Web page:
Ventii Eats (www.ventiieats.com)

Ventii Eats offers a curated collection of specialty home cooked meals, desserts, and beverages. Co-founder Bea proudly shares, “We are happy to announce that our food community has grown rapidly since our launch in May. Within two months, close to 300 merchants have partnered with us and showcased over 700 products.”

Their user-friendly platform allows for your cravings to be satisfied. Soon enough, order tracking and scheduled deliveries will be made available on Ventii Eats. Apart from gaining online exposure and keeping 100% of sales, Ventii’s partners can also enjoy other services such as product photography, articles and features.

Locale Food Market (www.localefoodmarket.com)

Locale Food Market houses an array of Manila’s best ready-to-eat and ready-to-cook food, baked goods, meats, produce, and beverages. Customers can browse through over 100 merchants and conveniently place their orders and track delivery, all in one website!

If you’re a vendor, you can join Locale for free for the first three months and be a part of the Locale Startup Academy where you can be mentored by esteemed business educated and renowned chefs!

The Manila Fling  (www.themanilafling.com)

Not into food? The Manila Fling has you covered! The Manila Fling is a virtual pop-up shopping affair that showcases homegrown businesses in fashion, beauty, stationery, furniture, and food. Shoppers can cop items from over 80 brands all through one site! If you’re a company with a flair for art, consider joining The Manila Fling’s curated collection. Just remember to be on your toes for when The Manila Fling pops up again!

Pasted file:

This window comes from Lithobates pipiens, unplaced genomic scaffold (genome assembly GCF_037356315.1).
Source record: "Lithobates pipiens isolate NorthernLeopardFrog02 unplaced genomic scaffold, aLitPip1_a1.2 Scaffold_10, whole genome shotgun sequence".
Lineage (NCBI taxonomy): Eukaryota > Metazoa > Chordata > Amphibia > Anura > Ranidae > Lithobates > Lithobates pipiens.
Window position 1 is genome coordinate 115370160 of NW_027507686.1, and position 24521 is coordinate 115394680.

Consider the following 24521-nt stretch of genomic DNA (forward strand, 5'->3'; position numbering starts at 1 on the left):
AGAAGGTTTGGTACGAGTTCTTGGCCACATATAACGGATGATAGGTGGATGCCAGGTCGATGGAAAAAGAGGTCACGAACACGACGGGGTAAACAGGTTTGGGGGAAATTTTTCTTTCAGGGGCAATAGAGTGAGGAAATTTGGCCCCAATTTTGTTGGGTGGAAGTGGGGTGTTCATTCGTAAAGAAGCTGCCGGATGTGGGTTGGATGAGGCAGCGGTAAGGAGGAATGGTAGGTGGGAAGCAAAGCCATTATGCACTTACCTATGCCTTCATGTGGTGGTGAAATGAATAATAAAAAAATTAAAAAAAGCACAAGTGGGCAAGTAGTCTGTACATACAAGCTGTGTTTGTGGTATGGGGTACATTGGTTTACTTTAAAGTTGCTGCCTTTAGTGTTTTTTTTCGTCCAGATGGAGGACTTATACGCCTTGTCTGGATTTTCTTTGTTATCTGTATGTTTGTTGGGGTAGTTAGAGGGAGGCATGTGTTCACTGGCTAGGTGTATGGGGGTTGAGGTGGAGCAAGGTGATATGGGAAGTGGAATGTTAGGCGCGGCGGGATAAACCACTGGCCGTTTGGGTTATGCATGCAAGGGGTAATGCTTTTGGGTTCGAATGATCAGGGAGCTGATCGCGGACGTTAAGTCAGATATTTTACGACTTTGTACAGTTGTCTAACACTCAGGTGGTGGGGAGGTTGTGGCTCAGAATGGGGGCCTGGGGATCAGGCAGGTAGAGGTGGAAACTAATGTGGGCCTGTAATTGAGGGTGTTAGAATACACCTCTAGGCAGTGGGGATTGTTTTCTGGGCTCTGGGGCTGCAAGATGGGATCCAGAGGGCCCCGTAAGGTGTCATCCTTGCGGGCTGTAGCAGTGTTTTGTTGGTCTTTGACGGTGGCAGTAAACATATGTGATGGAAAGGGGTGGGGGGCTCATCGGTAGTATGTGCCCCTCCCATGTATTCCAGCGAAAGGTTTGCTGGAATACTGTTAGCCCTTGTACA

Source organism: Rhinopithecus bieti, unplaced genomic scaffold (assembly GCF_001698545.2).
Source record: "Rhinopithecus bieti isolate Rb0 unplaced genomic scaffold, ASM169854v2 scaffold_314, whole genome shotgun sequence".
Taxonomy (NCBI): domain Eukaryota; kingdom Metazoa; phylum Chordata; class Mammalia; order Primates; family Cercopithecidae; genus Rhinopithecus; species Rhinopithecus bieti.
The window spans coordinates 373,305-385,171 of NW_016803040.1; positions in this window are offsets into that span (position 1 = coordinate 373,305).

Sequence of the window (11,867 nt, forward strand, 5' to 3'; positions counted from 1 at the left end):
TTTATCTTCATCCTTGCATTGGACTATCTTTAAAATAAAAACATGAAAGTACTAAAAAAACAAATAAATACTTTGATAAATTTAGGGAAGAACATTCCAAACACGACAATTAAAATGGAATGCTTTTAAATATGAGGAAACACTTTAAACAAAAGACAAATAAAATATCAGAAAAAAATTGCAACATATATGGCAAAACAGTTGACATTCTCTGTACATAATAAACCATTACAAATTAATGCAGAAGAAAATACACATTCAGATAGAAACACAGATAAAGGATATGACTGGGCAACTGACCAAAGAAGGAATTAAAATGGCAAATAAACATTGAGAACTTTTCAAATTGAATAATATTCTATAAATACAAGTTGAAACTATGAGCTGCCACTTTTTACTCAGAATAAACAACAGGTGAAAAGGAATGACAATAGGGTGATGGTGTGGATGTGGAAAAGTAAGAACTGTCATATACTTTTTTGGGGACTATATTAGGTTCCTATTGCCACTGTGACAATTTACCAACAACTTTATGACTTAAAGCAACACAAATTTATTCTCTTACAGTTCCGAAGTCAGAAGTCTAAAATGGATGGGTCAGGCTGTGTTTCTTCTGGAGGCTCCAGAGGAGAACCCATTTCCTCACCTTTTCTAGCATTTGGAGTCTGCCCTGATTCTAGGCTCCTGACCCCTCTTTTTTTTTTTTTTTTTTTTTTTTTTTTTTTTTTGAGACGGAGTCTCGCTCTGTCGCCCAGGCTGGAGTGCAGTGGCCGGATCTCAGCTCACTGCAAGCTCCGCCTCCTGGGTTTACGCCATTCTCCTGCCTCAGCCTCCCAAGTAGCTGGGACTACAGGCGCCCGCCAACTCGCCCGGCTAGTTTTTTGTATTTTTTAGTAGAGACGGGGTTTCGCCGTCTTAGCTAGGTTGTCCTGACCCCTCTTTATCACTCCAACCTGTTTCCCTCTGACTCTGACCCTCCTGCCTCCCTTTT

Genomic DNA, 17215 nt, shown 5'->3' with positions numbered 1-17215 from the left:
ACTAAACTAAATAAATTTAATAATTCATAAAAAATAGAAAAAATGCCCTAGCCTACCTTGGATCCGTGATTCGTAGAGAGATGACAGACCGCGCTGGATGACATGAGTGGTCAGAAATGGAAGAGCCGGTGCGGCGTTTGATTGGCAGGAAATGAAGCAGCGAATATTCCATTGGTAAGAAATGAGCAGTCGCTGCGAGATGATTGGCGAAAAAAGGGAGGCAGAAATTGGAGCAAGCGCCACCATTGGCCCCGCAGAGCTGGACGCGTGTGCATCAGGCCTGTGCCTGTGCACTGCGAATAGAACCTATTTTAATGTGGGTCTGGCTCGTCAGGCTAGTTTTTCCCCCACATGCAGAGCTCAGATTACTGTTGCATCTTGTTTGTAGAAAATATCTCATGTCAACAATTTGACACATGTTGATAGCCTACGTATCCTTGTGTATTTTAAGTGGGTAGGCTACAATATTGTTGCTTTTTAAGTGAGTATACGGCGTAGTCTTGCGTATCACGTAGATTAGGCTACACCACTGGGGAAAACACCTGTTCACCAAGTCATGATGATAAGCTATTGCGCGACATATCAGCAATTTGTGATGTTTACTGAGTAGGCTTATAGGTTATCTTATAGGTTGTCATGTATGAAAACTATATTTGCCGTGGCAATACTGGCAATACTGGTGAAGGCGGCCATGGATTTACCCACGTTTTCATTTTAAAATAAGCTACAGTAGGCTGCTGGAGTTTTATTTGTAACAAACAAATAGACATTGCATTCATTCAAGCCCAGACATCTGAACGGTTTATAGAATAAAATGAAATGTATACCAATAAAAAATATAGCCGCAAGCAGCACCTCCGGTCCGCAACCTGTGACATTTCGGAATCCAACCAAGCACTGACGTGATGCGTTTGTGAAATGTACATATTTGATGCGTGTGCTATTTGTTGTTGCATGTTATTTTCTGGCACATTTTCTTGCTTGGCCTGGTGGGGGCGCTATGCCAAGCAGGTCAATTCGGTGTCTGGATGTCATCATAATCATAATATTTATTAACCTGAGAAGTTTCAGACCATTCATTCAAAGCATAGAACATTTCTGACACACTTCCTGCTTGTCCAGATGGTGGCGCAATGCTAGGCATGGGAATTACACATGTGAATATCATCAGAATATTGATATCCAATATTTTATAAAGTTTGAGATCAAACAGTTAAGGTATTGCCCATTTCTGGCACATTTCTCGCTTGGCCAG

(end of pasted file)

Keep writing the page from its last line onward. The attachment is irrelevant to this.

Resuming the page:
Bayanihan, But Online!

These community sites are built by entrepreneurs for entrepreneurs. In these dark times, let’s try our best to help these budding businesses shine. Order your favorite snacks for merienda and treat yourself to a new Zoom-friendly outfit. Don’t forget to share your latest online shopping discoveries and embody the altruistic and bayanihan spirit that the Filipinos are known for!

Katherine resides in Metro Manila, Philippines and is currently a SenseReporter for Makesense Asia. Her role focuses on creating inspiring content that sheds light on global issues and calls for action. Katherine is an advocate for living a sustainable lifestyle and supporting social enterprises.

Shannon resides in Quezon City, Philippines, and is currently a fifth-year Marketing Management and Communication Arts student at De La Salle University. Her role is to apply her learnings on marketing and media in organizations that leave a positive social impact on the student body. She feels strongly passionate about sustainable living, press freedom, women empowerment, mental health, and inclusivity in the workforce.

Gianina resides in Calamba City, Philippines and is currently an Intern for Makesense Asia. Her role as SenseReporter is to create meaningful and educational content for positive social impact. Gianina is very passionate about sustainable living and fighting the climate crisis.